On American Geo-Ethno-Centricity
I’m not sure that Geo-Ethno-Centricity is a real word but I like the way it sounds, so I’m going to use it as the title of this essay.
It’s been very perplexing to consider why the United States has fallen into so many stupid conflicts over recent years. Perhaps it’s the leaders it has picked , mostly the Republican ones. The United States suffers from a perception that this is the greatest country in the world, and because we claim our ideals are of a higher, more noble nature (freedoms that stress individual rights over the rights of the state), the culture it has created, is in some way “greater” and better than those of other countries.
We act as if we have nothing to learn from other civilizations. We assume that our society is so great that other countries should be more like us, and expect others to deal with us on our terms. Have we become so ethnocentric that we really believe all we have been told about our values? Is there really nothing we have to learn from other countries, other philosophies, other geopolitical realities?
If we look at the school systems of other countries, Japan for example, places a higher value on education than we do. They understand the basic need to educate the younger generations to compete. Japanese businessmen speak English and other European languages largely because they realize that to successfully compete requires an understanding of who they are in competition with, and what their historical realities are.
Americans have failed to place an importance on studying history, language, culture or values of other societies. We have forgotten to realize that if we are to engage on an even playing field that we must know who we are dealing with and why they take the positions they do on certain issues. This is all part of playing the game and structuring it to play fairly.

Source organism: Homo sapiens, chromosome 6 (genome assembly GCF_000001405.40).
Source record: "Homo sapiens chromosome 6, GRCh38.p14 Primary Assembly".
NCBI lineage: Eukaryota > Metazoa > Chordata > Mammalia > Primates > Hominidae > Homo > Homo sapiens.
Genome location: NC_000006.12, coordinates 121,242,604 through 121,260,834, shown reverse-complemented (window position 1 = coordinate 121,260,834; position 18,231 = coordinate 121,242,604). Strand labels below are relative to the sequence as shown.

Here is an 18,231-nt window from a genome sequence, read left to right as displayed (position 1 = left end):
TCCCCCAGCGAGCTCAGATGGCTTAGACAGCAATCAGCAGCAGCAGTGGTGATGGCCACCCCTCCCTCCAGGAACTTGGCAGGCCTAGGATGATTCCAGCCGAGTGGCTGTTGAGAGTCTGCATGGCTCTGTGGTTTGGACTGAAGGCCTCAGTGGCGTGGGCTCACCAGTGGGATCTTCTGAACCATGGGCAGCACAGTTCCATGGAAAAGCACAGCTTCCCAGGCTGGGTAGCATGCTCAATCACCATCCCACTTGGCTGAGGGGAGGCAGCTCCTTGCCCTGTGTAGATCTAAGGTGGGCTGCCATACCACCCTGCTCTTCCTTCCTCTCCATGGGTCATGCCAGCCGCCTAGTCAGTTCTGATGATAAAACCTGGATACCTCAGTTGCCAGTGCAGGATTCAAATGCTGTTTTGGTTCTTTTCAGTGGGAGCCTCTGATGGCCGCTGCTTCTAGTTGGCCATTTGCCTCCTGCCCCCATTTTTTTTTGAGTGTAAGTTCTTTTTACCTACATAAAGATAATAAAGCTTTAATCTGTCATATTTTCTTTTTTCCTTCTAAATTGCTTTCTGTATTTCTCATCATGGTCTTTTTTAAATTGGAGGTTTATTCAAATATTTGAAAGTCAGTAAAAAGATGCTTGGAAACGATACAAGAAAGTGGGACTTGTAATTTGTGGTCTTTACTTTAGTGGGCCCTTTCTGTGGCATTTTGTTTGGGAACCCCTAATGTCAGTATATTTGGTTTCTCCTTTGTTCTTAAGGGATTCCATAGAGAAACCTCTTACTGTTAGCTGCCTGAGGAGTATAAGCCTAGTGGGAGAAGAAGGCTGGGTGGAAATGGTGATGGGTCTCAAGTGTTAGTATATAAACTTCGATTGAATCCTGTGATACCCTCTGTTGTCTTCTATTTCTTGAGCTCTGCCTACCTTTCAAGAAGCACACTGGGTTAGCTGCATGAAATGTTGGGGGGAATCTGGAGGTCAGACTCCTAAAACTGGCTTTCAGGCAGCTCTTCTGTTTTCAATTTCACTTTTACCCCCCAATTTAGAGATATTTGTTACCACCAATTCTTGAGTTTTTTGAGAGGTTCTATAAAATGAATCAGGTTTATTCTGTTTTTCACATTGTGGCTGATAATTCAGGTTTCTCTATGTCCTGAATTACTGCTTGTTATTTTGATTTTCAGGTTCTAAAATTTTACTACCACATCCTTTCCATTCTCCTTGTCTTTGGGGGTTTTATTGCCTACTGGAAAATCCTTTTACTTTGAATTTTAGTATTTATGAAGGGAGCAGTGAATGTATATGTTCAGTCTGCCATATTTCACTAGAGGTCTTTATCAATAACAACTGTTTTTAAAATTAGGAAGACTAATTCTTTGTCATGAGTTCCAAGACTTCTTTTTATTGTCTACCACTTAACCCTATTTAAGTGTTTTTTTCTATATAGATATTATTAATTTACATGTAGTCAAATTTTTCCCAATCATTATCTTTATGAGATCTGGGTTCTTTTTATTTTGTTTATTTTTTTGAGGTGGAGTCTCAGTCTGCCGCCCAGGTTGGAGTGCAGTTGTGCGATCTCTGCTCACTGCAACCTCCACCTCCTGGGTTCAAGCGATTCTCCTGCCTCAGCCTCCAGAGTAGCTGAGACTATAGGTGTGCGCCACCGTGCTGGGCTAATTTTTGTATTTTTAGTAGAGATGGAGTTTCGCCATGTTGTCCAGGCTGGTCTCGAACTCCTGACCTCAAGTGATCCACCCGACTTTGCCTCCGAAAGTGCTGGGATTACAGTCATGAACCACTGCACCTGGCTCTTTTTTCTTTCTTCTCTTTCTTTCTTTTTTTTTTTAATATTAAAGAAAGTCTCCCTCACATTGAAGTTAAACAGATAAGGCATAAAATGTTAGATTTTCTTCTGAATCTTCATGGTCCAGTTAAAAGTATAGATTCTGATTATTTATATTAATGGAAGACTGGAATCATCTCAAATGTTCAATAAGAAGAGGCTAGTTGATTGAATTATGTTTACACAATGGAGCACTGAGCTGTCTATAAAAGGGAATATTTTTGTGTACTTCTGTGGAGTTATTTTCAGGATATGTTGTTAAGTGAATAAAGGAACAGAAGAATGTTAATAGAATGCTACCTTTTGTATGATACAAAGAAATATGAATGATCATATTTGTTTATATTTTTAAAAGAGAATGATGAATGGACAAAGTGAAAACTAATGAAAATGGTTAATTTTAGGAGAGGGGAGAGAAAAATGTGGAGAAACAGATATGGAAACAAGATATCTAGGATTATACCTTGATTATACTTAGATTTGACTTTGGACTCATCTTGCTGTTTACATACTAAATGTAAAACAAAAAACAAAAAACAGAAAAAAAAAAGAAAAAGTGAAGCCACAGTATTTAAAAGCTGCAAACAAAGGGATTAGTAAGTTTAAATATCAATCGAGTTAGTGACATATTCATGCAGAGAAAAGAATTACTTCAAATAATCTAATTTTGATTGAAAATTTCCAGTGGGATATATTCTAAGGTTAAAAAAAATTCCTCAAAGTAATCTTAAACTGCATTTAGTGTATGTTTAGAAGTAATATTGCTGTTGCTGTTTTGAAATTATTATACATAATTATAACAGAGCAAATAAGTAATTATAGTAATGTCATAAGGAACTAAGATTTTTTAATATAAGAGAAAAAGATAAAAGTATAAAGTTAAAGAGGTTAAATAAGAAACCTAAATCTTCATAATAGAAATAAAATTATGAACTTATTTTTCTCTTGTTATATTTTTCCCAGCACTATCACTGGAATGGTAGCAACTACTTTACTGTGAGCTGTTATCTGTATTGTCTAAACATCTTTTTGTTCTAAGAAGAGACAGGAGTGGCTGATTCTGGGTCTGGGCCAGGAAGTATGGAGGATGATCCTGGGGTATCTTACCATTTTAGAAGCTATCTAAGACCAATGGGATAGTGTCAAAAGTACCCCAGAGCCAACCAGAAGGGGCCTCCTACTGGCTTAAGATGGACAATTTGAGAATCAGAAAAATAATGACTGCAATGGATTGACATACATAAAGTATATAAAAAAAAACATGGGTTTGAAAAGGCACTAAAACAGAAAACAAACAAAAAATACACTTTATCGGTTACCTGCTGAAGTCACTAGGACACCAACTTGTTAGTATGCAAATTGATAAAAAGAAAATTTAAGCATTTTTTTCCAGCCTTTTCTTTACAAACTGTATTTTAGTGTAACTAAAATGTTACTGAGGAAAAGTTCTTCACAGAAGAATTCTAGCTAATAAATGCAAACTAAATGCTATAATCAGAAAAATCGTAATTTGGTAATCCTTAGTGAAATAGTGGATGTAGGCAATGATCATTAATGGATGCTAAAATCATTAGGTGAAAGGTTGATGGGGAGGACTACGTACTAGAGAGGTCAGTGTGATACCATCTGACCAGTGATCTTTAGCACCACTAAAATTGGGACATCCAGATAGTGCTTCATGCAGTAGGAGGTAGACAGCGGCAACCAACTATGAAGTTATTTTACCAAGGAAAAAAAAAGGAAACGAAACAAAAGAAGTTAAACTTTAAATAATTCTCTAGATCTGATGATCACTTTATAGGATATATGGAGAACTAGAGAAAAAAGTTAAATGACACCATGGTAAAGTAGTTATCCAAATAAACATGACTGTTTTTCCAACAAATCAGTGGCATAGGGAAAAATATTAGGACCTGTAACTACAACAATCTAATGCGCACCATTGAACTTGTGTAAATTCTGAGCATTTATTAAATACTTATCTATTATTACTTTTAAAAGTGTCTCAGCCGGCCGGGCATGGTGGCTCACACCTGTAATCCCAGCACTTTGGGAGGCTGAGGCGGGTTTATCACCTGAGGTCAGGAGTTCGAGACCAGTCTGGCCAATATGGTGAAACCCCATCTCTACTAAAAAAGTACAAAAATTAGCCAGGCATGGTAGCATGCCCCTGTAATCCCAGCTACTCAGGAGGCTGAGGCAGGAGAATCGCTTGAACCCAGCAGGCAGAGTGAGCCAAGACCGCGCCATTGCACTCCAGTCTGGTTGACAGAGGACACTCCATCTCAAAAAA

The reason why we have so much difficulty in dealing with the Arab world is because we do not take the time to understand Arab culture, philosophy, history or psychology. They know us, and have spent time and attention focusing on our values, and psychology. They also know our weaknesses. That is partly how the Arab extremists were successful on 9/11. We never paid adequate attention to them, or understand their capabilities or passion to attack us. We lived in a world of our own, expecting our nobler values to stand on their own and fit the world we thought should exist.
This was not a failure of our leaders alone. This was a failure of the American people to expand our interests towards other parts of the world. Very few Americans bother to know the realities of Asian, European or African history, or their languages. We don’t pay attention to it because we feel that everything should be done on our terms and have demanded that others know about us, and English, while failing to make the effort to know them. This has made us vulnerable. Now how intelligent does that sound?